You could argue that the iconic advice columnist, the late “Ann Landers,” was single-handedly responsible for America’s rising divorce rates since the 1960s, thanks to her infamous question, “Ask yourself, Are you better off with him or without him?”
Thanks to Ann, along with her equally all-knowing twin sister, “Dear Abby,” millions of women probably found the courage to leave truly destructive and unsafe relationships, but millions more likely read that rhetorical question as a permission slip to ditch marriages that were simply more work than they were willing to undertake.
Together, sisters Eppie Lederer and Pauline Phillips, writing under their familiar pseudonyms for a combined 93 years (Mrs. Phillips daughter, Jeanne, continues “Dear Abby” still), elevated the journalistic genre of advice column to social significance.
As such, you might say advice columns are accurate gauges of what’s up with the culture.
If the free advice peddled in today’s media is any indication, my perception of the decline of our civilization is more than just a vague sense of longing for some idealized “good old days.”
We’re in big trouble.
To wit: A recent question for syndicated columnist Carolyn Hax, perhaps the most popular, and certainly the pithiest, of today’s purveyors of free advice, that asked via a provocative headline: “Is a baby a good reason to marry?”
To summarize, a woman in her mid-30s, unexpectedly pregnant (apparently having forgotten that sex often leads to pregnancy), explains that given the circumstances, her 30-something boyfriend wants to get married. Based on the messy divorces she has witnessed among her friends, the writer is uncertain about marriage and instead reasons that breaking up would be much easier without the dreaded “slip of paper” that makes it difficult to “just walk away.”
Ms. Hax, whose answers to advice-seekers often are brutally honest and spot on, offers a truly distressing response to this question, but it certainly helps to explain a recent survey that shows 4 in 10 Americans believe marriage itself is becoming obsolete.
The sum total of her wisdom is this: “The No. 1 question to ask yourself before committing to a mate is, will s/he make it ugly if we break up?”
Really? Not, “Do we share the same values about marriage, commitment, faith, family, love and companionship,” but essentially, “Would we have a messy divorce?”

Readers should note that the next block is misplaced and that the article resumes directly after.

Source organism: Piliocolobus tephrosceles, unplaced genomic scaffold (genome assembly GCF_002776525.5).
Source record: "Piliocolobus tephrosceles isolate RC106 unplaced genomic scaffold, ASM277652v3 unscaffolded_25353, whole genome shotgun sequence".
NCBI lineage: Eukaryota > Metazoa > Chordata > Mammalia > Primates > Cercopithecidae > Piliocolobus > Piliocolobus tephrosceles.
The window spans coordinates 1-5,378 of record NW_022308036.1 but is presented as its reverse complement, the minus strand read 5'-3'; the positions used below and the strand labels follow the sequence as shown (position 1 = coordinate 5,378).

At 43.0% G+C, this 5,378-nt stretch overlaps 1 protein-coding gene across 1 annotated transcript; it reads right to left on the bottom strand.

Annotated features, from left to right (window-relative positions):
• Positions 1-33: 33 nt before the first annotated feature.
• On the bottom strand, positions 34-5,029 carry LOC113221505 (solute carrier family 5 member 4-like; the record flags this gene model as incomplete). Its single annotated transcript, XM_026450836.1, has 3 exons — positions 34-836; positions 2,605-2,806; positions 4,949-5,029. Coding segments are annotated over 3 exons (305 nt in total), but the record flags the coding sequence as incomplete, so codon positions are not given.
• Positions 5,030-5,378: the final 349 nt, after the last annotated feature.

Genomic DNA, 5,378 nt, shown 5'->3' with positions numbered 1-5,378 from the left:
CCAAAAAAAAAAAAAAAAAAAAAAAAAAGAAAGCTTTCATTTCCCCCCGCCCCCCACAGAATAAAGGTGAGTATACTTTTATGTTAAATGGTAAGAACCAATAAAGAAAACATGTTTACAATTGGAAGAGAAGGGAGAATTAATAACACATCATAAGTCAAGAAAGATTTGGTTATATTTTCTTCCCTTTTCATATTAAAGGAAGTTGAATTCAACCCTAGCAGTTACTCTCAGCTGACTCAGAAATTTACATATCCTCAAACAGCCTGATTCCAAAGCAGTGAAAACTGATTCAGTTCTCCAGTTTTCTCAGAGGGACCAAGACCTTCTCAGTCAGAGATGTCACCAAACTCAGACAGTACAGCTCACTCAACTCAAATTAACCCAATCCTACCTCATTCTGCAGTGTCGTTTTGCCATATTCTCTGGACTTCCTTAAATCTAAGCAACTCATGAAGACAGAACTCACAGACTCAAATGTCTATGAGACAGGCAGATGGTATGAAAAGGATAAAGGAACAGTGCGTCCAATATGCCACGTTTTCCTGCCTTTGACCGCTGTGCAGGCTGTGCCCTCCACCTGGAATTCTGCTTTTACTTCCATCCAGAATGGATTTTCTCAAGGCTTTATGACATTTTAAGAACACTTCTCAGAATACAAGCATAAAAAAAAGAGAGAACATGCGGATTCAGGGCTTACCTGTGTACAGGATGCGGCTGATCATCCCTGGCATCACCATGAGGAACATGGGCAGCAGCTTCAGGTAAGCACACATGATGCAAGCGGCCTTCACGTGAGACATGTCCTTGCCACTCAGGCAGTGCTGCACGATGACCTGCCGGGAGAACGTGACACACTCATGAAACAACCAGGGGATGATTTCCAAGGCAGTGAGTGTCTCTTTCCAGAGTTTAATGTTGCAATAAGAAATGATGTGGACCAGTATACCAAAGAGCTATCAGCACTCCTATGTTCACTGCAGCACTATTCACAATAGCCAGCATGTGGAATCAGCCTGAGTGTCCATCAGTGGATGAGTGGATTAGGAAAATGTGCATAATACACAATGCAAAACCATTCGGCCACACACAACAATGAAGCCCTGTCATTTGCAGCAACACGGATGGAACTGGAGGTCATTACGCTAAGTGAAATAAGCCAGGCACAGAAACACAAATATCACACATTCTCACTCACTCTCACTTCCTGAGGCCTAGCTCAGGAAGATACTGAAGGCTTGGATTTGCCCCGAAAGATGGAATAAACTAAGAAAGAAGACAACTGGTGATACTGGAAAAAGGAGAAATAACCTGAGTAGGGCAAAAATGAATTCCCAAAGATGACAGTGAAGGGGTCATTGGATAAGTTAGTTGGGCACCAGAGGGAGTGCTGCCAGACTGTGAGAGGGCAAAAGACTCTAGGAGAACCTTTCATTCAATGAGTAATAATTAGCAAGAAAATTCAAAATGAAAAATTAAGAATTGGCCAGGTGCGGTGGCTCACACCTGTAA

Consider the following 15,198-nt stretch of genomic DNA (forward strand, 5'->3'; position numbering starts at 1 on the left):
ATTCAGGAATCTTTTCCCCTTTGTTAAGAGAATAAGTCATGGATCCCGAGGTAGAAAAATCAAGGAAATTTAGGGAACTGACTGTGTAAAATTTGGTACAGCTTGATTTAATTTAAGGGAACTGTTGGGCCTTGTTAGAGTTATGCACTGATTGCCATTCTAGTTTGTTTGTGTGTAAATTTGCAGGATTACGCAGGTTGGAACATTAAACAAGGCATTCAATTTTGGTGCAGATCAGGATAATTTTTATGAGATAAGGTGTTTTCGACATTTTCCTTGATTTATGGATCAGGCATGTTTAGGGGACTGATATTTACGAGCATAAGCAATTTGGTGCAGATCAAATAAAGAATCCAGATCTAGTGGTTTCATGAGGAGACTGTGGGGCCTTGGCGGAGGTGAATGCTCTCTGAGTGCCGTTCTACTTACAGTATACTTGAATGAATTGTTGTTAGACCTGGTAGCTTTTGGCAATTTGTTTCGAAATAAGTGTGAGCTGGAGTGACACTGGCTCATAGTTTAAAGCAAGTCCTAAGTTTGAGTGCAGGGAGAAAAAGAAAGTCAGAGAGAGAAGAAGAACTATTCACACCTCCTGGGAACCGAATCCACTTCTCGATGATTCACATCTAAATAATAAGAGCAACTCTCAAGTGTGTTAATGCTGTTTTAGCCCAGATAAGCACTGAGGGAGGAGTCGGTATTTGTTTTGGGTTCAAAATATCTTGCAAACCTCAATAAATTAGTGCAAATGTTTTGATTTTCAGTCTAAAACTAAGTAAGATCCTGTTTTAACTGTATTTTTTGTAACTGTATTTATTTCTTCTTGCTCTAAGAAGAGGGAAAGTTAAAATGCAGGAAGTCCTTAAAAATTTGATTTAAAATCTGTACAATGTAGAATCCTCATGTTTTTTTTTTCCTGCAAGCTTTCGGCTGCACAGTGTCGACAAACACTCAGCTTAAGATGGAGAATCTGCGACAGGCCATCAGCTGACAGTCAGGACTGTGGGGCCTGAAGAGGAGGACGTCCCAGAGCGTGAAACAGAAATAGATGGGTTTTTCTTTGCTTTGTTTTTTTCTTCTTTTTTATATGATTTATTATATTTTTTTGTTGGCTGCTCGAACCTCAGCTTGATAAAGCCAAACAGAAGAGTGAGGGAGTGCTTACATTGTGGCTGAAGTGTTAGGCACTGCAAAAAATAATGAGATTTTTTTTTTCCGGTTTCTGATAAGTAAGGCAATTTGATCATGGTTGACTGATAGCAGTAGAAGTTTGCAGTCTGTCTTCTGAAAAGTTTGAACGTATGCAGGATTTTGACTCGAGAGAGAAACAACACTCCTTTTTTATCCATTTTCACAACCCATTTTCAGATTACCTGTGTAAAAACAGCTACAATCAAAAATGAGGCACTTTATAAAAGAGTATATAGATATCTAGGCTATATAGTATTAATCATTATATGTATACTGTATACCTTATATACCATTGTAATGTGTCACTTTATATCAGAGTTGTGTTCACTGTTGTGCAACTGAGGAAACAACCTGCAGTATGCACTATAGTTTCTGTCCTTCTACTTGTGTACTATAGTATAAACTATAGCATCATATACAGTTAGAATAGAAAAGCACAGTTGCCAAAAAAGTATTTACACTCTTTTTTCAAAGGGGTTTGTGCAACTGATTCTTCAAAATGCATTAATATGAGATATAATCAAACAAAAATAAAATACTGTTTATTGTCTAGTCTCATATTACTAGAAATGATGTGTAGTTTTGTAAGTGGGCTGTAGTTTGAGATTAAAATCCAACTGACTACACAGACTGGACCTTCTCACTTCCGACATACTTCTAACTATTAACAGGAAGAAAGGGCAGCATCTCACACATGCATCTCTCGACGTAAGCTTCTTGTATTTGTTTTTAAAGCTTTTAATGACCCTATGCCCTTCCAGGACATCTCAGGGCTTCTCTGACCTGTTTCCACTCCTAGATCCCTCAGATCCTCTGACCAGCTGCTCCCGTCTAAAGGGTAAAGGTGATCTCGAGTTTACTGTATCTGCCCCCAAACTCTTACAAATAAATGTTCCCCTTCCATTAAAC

Meanwhile, only the first sentence of Ms. Hax’s advice even mentions the child to be born of this couple, and then merely as a practical matter: “With a child, do you think either of you will be able to ‘walk away’? Would you want that?”
Nowhere in Ms. Hax’s advice or the woman’s question does anyone address the issue, “What is best for the baby?”
It’s no wonder. Ms. Hax would lose too many readers with that honest answer. Study after study affirm that what’s best for the baby is to grow up in a two-parent household with his or her biological mom and dad, who remain married for better or worse till death do they part.
Talk about your unpopular advice.
The ramifications to children when families fail to form are disheartening and well documented. But no one is looking out for the children in scenarios such as this; just for their own selfish interests and myopic concerns.
Here’s my advice for “Married?”: By engaging in a sexual relationship, you took the risk that you would bring a child into the world. Now you need to take responsibility for that decision.
Your boyfriend — the father of your child — wants to marry you and create something positive and profound: A family. Yes, marriage is difficult, but certainly no more challenging than being a single parent.
Your child deserves your best effort to create the most positive environment in which to grow up.
Perhaps it’s time all of you did just that.
Copyright 2011 Marybeth Hicks
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